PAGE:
Hdrgen64bit on nightviews - falsecolor

Dear experts,

is there any expierence on using hdrgen & falsecolor on nightviews?
The luminance amplitudes of the interesting scene are very low < 1cd/m². And the few sources are very small. I´m running into noise issues, where my proposed metrics are not working: L_min/L_max < threshold, L_min/L_avg < threshold, gradients < thresholds, - not very clear yet.

Camera settings on Nikon D5200 (mirror reflex camera, 18-55 mm, 1:3,5-5,6):
ISO 100, Aperture-priority-automatic-mode, autobracketing
hdrgen64bit -o testimg.hdr - r cam.rsp DSC-?.jpg
falsecolor -i testimg.hdr -e -s a -log 2 -l cdm2 > test-false.hdr

Is there any hidden trick to eliminate noise at low luminance levels OR is my approach nonsense at all? - Our common work on Daylight is not aiming at night-artificial light-scenes. Sorry for abusing our fantastic tools.
Bumping up the ISO is one approach, clear. Changing camera another one?

Thank you and best regards

Hi Robert,

what you could try (it is popular among amateur astronomers, who aim at
even weaker sources with small image-sensors) is to average multiple
image frames to reduce noise. The number of frames that can be combined
is limited only by the stability of the environment. You could e.g. use

pcomb 001.hdr 002.hdr 003.hdr | pcomb -e ‘ro=ri(1)/3; go=gi(1)/3;
bo=bi(1)/3’ > stack.hdr

I am not sure if hdrgen & Co would do if you feed them several images
with identical exposures. Ideally, they would also just average them and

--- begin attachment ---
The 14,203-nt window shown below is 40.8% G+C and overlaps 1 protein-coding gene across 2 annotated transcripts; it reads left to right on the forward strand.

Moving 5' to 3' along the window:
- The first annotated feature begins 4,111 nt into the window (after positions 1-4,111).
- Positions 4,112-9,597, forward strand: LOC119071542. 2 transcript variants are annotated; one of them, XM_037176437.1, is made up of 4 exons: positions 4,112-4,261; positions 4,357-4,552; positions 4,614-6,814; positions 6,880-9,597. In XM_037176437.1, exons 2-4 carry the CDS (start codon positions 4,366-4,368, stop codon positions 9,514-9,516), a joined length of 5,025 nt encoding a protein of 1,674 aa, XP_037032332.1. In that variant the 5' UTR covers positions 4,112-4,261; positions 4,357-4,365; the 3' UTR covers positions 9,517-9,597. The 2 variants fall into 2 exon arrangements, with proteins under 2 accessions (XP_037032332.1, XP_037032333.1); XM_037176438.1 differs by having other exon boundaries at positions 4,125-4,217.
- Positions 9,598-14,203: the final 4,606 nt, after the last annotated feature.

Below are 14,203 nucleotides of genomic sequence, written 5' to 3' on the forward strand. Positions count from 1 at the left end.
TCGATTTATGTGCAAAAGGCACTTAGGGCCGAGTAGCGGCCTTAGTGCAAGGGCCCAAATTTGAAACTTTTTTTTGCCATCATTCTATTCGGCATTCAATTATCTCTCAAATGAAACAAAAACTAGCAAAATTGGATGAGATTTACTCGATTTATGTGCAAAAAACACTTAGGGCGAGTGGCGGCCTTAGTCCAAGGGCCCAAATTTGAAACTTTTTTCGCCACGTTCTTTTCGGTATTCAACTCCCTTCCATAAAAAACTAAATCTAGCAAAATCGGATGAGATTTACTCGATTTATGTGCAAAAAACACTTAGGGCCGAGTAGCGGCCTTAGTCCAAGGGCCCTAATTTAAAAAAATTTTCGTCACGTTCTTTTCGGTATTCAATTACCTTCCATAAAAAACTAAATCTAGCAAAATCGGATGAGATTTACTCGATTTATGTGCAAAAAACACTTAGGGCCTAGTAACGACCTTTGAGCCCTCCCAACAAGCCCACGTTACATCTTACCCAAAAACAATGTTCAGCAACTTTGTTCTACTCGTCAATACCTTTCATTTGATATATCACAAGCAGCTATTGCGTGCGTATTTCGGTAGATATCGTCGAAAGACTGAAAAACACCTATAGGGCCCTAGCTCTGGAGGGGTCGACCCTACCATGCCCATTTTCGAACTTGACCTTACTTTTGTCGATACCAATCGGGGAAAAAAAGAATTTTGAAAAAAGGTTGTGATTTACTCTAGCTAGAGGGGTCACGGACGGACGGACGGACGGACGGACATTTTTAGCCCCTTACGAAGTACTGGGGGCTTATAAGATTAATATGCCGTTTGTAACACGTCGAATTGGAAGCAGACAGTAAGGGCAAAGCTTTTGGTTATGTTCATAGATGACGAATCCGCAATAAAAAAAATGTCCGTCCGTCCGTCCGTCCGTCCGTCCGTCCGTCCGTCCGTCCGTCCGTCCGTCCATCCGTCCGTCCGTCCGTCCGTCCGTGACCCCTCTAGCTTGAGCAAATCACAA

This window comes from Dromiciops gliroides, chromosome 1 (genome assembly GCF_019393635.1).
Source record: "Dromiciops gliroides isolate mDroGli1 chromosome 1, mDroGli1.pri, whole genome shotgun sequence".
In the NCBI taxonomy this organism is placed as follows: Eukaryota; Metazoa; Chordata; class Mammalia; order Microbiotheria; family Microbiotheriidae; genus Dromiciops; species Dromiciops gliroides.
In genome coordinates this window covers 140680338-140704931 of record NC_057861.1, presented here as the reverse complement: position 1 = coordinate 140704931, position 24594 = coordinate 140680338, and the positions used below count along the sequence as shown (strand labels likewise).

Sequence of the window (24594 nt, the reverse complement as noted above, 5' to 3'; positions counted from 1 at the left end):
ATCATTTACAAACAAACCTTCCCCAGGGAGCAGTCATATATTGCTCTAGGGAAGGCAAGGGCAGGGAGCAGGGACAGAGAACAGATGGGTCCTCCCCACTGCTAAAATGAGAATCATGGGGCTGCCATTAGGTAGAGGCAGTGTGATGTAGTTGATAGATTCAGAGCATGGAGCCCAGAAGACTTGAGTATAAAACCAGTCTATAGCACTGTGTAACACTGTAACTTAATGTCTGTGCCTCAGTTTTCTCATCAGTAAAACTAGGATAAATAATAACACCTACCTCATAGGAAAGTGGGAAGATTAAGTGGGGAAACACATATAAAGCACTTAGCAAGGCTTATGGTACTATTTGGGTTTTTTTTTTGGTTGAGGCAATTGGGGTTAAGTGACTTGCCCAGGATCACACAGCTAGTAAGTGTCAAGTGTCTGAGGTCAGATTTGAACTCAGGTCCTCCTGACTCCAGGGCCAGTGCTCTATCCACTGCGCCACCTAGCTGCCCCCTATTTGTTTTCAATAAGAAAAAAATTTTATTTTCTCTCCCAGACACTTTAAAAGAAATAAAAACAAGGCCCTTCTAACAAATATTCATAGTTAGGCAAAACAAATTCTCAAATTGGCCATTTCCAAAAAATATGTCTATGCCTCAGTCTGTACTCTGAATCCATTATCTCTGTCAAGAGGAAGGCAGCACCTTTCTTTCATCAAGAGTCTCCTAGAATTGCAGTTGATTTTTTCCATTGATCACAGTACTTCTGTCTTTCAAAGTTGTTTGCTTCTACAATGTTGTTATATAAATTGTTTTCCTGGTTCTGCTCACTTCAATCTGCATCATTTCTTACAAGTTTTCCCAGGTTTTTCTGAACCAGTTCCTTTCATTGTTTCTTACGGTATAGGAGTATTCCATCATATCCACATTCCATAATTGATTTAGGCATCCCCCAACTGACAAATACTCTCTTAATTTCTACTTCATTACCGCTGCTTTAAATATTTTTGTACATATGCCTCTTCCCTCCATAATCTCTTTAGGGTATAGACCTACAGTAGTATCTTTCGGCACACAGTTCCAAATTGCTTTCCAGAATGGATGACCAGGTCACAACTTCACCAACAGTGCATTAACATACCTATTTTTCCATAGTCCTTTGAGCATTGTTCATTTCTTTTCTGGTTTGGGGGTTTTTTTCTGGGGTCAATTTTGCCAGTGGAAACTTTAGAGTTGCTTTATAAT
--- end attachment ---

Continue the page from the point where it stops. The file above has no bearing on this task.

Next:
allow you to “de-noise” the images and combine multiple exposures in one
step and provide some pixel registering.

In any case, it would be good to take readings from a good
illuminance-meter in parallel and compare them with the image integrals.
Who knows what is going on in these cameras. Firmware developers have
more party snap-shots in mind than photometry, when addressing low-light

Cheers, Lars.

If you give multiple identical exposures to hdrgen, I believe it will average them in, but it doesn’t help all that much in noise reduction. You are much better off increasing the length of your longest exposure time. Your auto-exposure on the camera may not work at very low light levels. You may need to put the camera into manual mode. Increasing the ISO will not help with noise in general, unless you are up against your maximum exposure time in the longest exposure already.

I once took long-exposure sequences, and found my camera sensor to be very noisy. Hot spots and all. This is waaay back with a 3MP Nikon CoolPix. I played around with jpegpixi and was well impressed by the results. https://sourceforge.net/projects/jpegpixi/ It’s no longer maintained, but you might still be able to download and compile it.

Looks cool. If you build HDRs without automatic alignment, there’s a hot-pixel removal that follows in hdrgen and Photosphere.

Maybe a red herring, but there’s an intriguing evaluation of ISO settings for astrophotography here:


I only wish my skies were clear (and dark) enough to try some of these out…

Hi Robert,

People are stacking and averaging frame sequences to reduce noise in astronomy. This may be hundreds or thousands of frames to get reduced to one image. It is important to have well-aligned images. You may find sensor artifacts that would be invisible in regular photographs, and subtracting an (also stacked&averaged) flat will probably be helpful.

Cheers, Lars.